How to Configure an App

All app configuration is done through environment variables. You can get, set, and delete configs using the following commands.

Setting configs automatically restarts your app.

gigalixir config
gigalixir config:set FOO=bar
gigalixir config:unset FOO

Environment Variables and Secrets

Environment variables in general are confusing because Mix, Distillery, and Elixir Releases all handle it differently.

For Distillery, Distillery’s Runtime Configuration explains it well, but in short:

For Distillery, never use System.get_env("FOO") in your prod.exs. Always use "${FOO}" instead.

For Mix, always use System.get_env("FOO") in your prod.exs.

For Elixir Releases, always use System.get_env("FOO"). Make sure to put it in your releases.exs file to load at runtime, (which is usually preferable).

For example with Distillery, to introduce a new MY_CONFIG env var, add to your prod.exs file the following:

config :myapp,
    my_config: "${MY_CONFIG}"

Then set the MY_CONFIG environment variable, by running

gigalixir config:set MY_CONFIG=foo

In your app code, access the environment variable using

Application.get_env(:myapp, :my_config) == "foo"


Elixir 1.11 adds config/runtime.exs. If you use that instead, then you’ll want to specify buildpacks since we can no longer detect if you want releases or mix mode. See How to Specify Buildpacks (optional).

How to Copy Configuration Variables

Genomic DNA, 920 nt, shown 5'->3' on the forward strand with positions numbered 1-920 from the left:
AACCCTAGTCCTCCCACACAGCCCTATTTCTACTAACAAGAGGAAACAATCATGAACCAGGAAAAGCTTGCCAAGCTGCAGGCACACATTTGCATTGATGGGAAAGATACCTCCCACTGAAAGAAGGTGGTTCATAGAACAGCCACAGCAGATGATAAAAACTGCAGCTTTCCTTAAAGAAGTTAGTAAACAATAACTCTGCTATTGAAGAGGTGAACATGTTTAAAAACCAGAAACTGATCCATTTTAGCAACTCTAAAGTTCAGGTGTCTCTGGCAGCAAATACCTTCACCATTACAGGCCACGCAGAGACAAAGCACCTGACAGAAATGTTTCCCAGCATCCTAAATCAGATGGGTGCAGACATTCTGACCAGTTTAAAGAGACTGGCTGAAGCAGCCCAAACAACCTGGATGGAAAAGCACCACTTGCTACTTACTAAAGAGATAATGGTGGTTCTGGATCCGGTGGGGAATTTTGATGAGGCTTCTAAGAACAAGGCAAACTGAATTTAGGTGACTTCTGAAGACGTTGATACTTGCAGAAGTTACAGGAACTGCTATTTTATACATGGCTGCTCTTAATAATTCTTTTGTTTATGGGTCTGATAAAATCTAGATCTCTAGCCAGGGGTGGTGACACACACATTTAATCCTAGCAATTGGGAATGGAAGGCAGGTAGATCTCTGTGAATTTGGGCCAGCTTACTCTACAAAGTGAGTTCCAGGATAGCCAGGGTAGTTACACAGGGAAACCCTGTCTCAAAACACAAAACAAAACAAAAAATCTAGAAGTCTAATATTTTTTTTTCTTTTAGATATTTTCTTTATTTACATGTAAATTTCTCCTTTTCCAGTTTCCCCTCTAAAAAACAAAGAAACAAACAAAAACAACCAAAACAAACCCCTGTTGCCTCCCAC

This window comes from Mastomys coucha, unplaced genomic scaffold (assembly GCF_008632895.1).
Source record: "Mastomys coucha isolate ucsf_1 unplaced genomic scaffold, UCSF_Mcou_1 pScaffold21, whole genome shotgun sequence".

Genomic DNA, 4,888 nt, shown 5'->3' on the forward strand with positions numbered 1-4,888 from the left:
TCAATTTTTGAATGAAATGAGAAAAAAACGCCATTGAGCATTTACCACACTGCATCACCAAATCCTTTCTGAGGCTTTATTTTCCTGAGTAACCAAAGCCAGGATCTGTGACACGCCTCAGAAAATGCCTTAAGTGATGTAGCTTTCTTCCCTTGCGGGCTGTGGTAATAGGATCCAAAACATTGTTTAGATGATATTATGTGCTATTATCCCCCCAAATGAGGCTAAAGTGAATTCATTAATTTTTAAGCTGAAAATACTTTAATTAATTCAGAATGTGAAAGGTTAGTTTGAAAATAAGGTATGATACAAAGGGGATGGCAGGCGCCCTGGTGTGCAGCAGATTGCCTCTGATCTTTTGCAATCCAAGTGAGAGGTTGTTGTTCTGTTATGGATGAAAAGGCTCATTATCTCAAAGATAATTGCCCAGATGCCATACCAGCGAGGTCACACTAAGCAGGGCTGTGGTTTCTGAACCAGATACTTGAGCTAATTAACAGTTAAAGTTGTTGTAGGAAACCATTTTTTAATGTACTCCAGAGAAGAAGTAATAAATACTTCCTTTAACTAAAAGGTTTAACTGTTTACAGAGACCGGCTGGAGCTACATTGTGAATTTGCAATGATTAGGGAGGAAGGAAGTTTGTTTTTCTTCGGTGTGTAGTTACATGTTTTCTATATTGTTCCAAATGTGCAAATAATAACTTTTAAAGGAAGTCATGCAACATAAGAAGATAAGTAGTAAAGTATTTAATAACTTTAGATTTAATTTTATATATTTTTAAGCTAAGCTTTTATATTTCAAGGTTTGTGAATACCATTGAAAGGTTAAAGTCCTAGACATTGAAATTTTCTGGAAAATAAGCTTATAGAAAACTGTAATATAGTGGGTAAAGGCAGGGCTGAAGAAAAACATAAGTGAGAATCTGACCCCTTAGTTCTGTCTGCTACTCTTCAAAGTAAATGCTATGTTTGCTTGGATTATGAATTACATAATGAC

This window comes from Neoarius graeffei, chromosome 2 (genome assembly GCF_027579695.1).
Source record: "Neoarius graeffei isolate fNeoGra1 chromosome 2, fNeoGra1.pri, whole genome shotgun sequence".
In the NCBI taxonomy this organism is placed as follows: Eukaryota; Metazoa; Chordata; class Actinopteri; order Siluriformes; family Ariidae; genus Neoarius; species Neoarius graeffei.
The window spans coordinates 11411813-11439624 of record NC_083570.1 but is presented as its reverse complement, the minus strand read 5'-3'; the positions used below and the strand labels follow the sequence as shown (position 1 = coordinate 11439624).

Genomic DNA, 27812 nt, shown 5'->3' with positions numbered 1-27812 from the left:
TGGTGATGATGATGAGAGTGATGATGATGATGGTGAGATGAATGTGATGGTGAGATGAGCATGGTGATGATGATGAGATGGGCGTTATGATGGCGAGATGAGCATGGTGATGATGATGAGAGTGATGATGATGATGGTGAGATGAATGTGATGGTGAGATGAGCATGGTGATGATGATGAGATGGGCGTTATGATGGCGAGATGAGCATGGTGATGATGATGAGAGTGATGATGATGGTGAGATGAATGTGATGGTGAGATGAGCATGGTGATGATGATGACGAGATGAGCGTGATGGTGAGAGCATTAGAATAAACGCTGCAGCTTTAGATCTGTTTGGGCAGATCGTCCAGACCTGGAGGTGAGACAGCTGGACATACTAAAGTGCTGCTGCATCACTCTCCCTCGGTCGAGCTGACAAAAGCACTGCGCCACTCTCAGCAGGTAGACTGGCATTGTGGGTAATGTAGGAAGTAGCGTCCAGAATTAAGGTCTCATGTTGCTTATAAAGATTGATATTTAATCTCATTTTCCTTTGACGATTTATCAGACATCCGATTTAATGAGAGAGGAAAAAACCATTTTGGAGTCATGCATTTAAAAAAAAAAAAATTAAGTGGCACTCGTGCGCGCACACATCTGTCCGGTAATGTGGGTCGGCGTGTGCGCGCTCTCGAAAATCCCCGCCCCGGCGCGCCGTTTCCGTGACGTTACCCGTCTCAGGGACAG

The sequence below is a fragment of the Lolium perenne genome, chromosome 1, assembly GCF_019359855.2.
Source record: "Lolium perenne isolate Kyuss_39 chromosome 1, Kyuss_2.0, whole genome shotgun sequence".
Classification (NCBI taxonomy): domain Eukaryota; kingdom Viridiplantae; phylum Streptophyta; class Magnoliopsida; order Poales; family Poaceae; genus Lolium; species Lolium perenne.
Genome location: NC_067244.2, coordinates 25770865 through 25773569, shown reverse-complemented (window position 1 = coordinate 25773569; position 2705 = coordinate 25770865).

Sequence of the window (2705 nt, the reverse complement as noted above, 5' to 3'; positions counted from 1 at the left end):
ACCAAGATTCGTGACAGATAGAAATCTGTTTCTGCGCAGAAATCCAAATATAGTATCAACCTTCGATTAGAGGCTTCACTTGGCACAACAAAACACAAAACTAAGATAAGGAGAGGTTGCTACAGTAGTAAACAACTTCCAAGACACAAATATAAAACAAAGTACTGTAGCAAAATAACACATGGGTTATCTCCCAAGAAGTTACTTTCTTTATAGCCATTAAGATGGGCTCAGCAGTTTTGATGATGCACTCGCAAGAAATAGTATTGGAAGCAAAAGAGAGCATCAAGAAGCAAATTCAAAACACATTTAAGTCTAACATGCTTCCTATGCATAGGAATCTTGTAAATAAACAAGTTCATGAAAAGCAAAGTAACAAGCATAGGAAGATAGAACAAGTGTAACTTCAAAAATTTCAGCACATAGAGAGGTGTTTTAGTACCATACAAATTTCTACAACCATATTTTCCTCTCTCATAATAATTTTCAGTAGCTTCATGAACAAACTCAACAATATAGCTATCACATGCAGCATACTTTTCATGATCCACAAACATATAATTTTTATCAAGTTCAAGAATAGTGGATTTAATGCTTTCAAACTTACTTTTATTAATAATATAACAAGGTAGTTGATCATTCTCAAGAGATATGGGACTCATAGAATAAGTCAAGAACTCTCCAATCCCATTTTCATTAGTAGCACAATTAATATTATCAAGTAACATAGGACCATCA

gigalixir config:copy -s $SOURCE_APP -d $DESTINATION_APP

Note, this will copy all configuration variables from the source to the destination. If there are duplicate keys, the destination config will be overwritten. Variables that only exist on the destination app will not be deleted.

How to Use a Custom vm.args

Gigalixir generates a default vm.args file for you and tells Distillery to use it by setting the VMARGS_PATH environment variable. By default, it is set to /release-config/vm.args. If you want{.interpreted-text role=”elixir”} to use a custom vm.args, we recommend you follow these instructions.

Disable Gigalixir’s default vm.args

gigalixir config:set GIGALIXIR_DEFAULT_VMARGS=false

Create a rel/vm.args file in your repository. As an example, we provide our gigalixir-getting-started’s vm.args file.

Lastly, you need to modify your distillery config so it knows where to find your vm.args file, like the below sample.

For a more complete example, see gigalixir-getting-started’s rel/config.exs file.

environment :prod do
  # this is just to get rid of the warning. see
  set cookie: :"${MY_COOKIE}"
  set vm_args: "rel/vm.args"

After a new deploy, verify by SSH’ing into your instance and inspecting your release’s vm.arg file:

gigalixir ps:ssh
cat /app/var/vm.args

How to Specify which Release, Environment, or Profile to Build for Distillery

If you have multiple releases defined in rel/config.exs, which is common for umbrella apps, you can specify which release to build by setting a config variable on your app that controls the options passed to mix distillery.release.

For example, you can pass the --profile option using the command below.


With this config variable set on each of your Gigalixir apps, when you deploy the same repo to each app, you’ll get a different release.

If you have multiple Phoenix apps in the umbrella, instead of deploying each as a separate distillery release, you could also consider something like this master_proxy to proxy requests to the two apps.

How to Specify which Release, Environment, or Profile to Build for Elixir Releases

If you want to pass options to mix release such as the release name, you can specify options with the GIGALIXIR_RELEASE_OPTIONS env var.